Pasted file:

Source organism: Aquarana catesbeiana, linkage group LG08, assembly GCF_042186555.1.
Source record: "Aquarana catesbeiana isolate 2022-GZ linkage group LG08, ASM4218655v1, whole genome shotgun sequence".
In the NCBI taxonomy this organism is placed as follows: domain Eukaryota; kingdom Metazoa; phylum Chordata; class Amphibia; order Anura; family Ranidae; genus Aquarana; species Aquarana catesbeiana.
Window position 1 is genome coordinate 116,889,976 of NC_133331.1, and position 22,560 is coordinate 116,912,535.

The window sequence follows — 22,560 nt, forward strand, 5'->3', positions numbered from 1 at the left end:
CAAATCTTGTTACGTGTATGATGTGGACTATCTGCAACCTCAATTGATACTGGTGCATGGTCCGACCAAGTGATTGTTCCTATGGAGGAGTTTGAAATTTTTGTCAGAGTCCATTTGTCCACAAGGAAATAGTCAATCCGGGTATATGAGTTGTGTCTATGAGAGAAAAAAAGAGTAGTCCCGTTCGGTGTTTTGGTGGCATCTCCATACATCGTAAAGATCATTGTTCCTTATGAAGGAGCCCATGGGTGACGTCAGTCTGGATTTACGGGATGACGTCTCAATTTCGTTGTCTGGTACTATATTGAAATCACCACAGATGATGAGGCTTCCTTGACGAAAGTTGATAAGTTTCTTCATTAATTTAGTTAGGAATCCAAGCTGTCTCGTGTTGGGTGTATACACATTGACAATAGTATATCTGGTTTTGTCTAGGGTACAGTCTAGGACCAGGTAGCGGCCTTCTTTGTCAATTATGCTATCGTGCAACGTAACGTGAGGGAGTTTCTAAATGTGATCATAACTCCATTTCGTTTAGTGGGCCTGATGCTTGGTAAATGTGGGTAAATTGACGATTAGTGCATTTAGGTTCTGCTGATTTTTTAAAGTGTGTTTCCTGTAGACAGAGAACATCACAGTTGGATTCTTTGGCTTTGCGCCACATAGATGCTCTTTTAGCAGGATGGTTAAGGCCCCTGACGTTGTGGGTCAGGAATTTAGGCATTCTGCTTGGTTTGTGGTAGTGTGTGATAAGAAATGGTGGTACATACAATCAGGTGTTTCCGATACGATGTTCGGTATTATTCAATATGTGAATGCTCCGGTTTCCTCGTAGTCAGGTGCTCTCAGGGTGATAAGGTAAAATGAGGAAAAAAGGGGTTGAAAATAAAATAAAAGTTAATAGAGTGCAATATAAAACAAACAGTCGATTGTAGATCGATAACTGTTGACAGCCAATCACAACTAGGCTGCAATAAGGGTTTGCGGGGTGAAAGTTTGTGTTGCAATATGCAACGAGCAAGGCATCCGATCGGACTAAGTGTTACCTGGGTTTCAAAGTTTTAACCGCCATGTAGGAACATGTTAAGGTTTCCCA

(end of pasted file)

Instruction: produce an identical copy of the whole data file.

Source organism: Aquarana catesbeiana, linkage group LG08, assembly GCF_042186555.1.
Source record: "Aquarana catesbeiana isolate 2022-GZ linkage group LG08, ASM4218655v1, whole genome shotgun sequence".
In the NCBI taxonomy this organism is placed as follows: domain Eukaryota; kingdom Metazoa; phylum Chordata; class Amphibia; order Anura; family Ranidae; genus Aquarana; species Aquarana catesbeiana.
Window position 1 is genome coordinate 116,889,976 of NC_133331.1, and position 22,560 is coordinate 116,912,535.

The window sequence follows — 22,560 nt, forward strand, 5'->3', positions numbered from 1 at the left end:
CAAATCTTGTTACGTGTATGATGTGGACTATCTGCAACCTCAATTGATACTGGTGCATGGTCCGACCAAGTGATTGTTCCTATGGAGGAGTTTGAAATTTTTGTCAGAGTCCATTTGTCCACAAGGAAATAGTCAATCCGGGTATATGAGTTGTGTCTATGAGAGAAAAAAAGAGTAGTCCCGTTCGGTGTTTTGGTGGCATCTCCATACATCGTAAAGATCATTGTTCCTTATGAAGGAGCCCATGGGTGACGTCAGTCTGGATTTACGGGATGACGTCTCAATTTCGTTGTCTGGTACTATATTGAAATCACCACAGATGATGAGGCTTCCTTGACGAAAGTTGATAAGTTTCTTCATTAATTTAGTTAGGAATCCAAGCTGTCTCGTGTTGGGTGTATACACATTGACAATAGTATATCTGGTTTTGTCTAGGGTACAGTCTAGGACCAGGTAGCGGCCTTCTTTGTCAATTATGCTATCGTGCAACGTAACGTGAGGGAGTTTCTAAATGTGATCATAACTCCATTTCGTTTAGTGGGCCTGATGCTTGGTAAATGTGGGTAAATTGACGATTAGTGCATTTAGGTTCTGCTGATTTTTTAAAGTGTGTTTCCTGTAGACAGAGAACATCACAGTTGGATTCTTTGGCTTTGCGCCACATAGATGCTCTTTTAGCAGGATGGTTAAGGCCCCTGACGTTGTGGGTCAGGAATTTAGGCATTCTGCTTGGTTTGTGGTAGTGTGTGATAAGAAATGGTGGTACATACAATCAGGTGTTTCCGATACGATGTTCGGTATTATTCAATATGTGAATGCTCCGGTTTCCTCGTAGTCAGGTGCTCTCAGGGTGATAAGGTAAAATGAGGAAAAAAGGGGTTGAAAATAAAATAAAAGTTAATAGAGTGCAATATAAAACAAACAGTCGATTGTAGATCGATAACTGTTGACAGCCAATCACAACTAGGCTGCAATAAGGGTTTGCGGGGTGAAAGTTTGTGTTGCAATATGCAACGAGCAAGGCATCCGATCGGACTAAGTGTTACCTGGGTTTCAAAGTTTTAACCGCCATGTAGGAACATGTTAAGGTTTCCCA